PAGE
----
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Sleeping in the Audience at Science Meetings

At least one co-author of this study stayed awake while the data for the research was being collected. Probably. The study is:

Dreaming During Scientific Papers: Effects of Added Extrinsic Material,” Richard F. Harvey, Melvin B. Schullinger, Alexis Stassinopoulos, and Erica Winkle, British Medical Journal (Clinical Research Edition), vol. 287, no. 6409, 1983, pp. 1916-1919. (Thanks to Richard Harper for bringing this to our attention.) The authors explain:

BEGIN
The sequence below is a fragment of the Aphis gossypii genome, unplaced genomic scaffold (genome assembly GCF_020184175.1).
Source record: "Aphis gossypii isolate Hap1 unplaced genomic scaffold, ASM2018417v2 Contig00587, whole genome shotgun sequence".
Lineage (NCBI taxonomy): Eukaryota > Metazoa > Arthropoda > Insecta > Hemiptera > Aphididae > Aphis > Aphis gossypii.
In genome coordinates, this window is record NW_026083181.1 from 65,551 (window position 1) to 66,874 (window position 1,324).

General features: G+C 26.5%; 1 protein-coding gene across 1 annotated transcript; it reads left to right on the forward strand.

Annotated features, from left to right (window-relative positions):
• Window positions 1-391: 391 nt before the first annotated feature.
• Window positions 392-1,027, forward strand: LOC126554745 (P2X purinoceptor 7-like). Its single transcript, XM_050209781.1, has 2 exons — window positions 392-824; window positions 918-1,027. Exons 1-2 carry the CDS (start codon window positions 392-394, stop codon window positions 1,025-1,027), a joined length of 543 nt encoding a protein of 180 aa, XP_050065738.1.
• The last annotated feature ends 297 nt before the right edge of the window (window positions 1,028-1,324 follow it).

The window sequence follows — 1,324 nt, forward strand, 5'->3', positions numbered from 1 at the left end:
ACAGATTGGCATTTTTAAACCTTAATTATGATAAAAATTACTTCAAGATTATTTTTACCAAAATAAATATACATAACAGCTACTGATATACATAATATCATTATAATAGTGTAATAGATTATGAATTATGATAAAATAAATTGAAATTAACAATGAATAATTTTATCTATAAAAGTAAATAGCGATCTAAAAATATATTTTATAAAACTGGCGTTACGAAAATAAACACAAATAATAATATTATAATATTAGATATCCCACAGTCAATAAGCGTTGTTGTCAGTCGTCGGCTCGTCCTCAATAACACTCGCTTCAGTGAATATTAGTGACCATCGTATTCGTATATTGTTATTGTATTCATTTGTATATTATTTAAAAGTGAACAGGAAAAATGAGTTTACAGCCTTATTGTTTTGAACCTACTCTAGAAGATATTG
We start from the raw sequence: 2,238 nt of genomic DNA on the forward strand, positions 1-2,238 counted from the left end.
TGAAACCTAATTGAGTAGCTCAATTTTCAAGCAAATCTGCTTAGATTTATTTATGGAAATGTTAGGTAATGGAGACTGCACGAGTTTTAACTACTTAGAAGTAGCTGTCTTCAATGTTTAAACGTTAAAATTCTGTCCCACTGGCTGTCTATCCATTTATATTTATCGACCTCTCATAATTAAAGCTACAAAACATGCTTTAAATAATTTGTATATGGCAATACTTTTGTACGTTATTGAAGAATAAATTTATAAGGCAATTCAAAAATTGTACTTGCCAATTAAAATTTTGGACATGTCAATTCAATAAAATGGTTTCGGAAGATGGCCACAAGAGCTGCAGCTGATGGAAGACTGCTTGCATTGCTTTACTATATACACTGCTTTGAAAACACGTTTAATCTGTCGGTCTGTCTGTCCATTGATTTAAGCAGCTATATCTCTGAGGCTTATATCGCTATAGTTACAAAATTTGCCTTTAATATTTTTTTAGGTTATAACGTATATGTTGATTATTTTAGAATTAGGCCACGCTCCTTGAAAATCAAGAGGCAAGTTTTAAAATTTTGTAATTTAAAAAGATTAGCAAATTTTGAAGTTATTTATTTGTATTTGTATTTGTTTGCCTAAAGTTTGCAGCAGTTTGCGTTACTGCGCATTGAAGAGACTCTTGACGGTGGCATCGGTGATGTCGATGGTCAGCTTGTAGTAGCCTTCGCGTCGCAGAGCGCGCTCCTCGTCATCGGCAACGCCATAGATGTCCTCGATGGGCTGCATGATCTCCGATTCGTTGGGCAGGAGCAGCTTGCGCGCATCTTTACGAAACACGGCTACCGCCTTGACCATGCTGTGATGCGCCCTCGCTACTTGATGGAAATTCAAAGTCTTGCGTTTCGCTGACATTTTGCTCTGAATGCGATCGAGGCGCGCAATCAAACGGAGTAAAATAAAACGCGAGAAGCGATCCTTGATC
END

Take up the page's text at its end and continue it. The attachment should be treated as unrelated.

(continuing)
“During a series of presentations of scientific papers 40.6% of 276 subjects reported dreaming, but only 18.1% actually fell asleep. The frequency of dreaming was significantly increased by the addition of either “very boring” or ‘very interesting’ slides to the usual ones, but not by “neutral” slides. The recall of lecture content and the proportion of audience asleep were (surprisingly) not greatly affected by the addition of extraneous slides of any sort. On the other hand, adding ‘very interesting’ slides greatly increases audience enjoyment.”

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